By design, teen comedies often burn bright and fast: The young stars, top 40 needle drops, and cool-kid slang all tap into the current zeitgeist, forever tethering them to the year they were made. No matter how outdated they look, there’s an appeal to revisiting them as time capsules. But few have the everlasting charm and re-watchability of Bring It On. Though made with a meager budget and dismissively written off as “just a cheerleader movie” (a label it flaunts with pride), Bring It On claimed No. 1 at the box office after its August 25, 2000 debut, eventually becoming a certified hit with more than a $90 million worldwide gross. Twenty years later, its fan base hasn’t dwindled, especially among those who came of age around the turn of the millennium. Ask any millennial, and they can probably recite the film’s opening cheer for you verbatim, or at least show you the proper technique for “spirit fingers.”
So, why does Bring It On endure, while other teen comedies feel like artifacts of a bygone era? During Y2k Week, The A.V. Club explored how the film changed the public perception of cheerleading, while simultaneously challenging the pervasive cultural appropriation within the sport. In its story of the Rancho Carne Toros and East Compton Clovers’ battle for the national title, Bring It On also crystallized a subgenre—competitive team performance movies—establishing a template used time and again, from the Pitch Perfect series to Netflix’s recent Work It. But, on top of that, it’s also just a fantastic comedy, anchored by three star turns from Kirsten Dunst, as cheer captain Torrance; Eliza Dushku, as new recruit Missy; and Gabrielle Union, as resilient Clover captain Isis. The film is grounded by the trio’s authentic, empathetic performances, while surrounding them with eccentric supporting players, hilarious set pieces, and dialogue that creates a language of its own.
That Bring It On’s world still feels fresh is a testament to the talents of screenwriter Jessica Bendinger and director Peyton Reed, both making their feature film debut with the comedy. Bendinger would go on to write, produce, and direct a number of beloved projects (including Stick It, which deserves as much reverence as Bring It On), while Reed would bring his deft touch to a number of TV series and films (Down With Love, also cult status-worthy) before becoming the Marvel Cinematic Universe’s Ant-Man auteur. But Bring It On still holds a special place in their hearts, and the pair are more than happy to reflect on its production, or indulge a fan who wants to recite the movie’s cheers back at them. In celebration of Bring It On’s 20th anniversary, The A.V. Club chatted with Bendinger and Reed about their film’s most memorable scenes. In our conversation, we discussed some of the movie’s pivotal moments as a way to discover the surprising and eclectic entertainment that influenced the filmmakers. From Deliverance to drag queens to His Girl Friday to the music of Ani DiFranco, Bendinger and Reed’s wide-ranging cultural touchstones paint a picture of why their debut film was destined to become a classic. In other words: Bring It On’s the poo, so take a big whiff!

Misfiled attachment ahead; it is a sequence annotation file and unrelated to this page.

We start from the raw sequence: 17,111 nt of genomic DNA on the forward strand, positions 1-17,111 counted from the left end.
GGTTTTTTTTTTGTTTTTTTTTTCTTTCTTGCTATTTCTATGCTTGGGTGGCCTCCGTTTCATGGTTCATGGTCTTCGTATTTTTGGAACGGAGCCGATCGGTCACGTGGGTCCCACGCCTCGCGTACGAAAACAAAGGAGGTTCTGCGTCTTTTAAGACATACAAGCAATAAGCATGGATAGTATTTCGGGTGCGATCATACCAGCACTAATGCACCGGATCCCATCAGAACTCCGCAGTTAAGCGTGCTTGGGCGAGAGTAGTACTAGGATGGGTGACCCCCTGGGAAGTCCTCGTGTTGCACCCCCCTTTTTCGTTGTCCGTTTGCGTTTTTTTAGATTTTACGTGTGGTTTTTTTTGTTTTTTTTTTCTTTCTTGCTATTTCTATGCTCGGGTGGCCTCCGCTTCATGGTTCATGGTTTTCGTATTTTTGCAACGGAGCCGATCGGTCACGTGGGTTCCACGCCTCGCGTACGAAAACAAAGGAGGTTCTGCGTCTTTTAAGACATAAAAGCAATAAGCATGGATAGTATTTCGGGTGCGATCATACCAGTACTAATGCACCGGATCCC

The scene: An original theatrical trailer for Bring It On features scenes with the Clovers not used in the film.
The A.V. Club: I was hoping we could start with the trailer. Observant viewers made note of the scenes featuring the Clovers that aren’t in the final film, leading many to wonder about a supposed “Clover Cut” of Bring It On. Is there any truth to that?
Peyton Reed: There’s not really more that was shot, no. I know the initial trailer probably makes it seem like, “Oh, there’s this whole subplot,” or some other story with the Clovers, but not really. There were a handful of things that we shot with Gabrielle Union and the girls from Blaque [Shamari DeVoe, née Fears; Natina Reed; and Brandi Williams] where they were doing direct-address stuff for the [marketing materials]. I remember, I think, it was Brandi or Shamari looking straight at the camera and saying, “Do you think a white girl made that shit up?” And there were a couple of shots of them at the locker that were shot specifically for the trailer, but there was never a larger “Clover Cut” of the movie.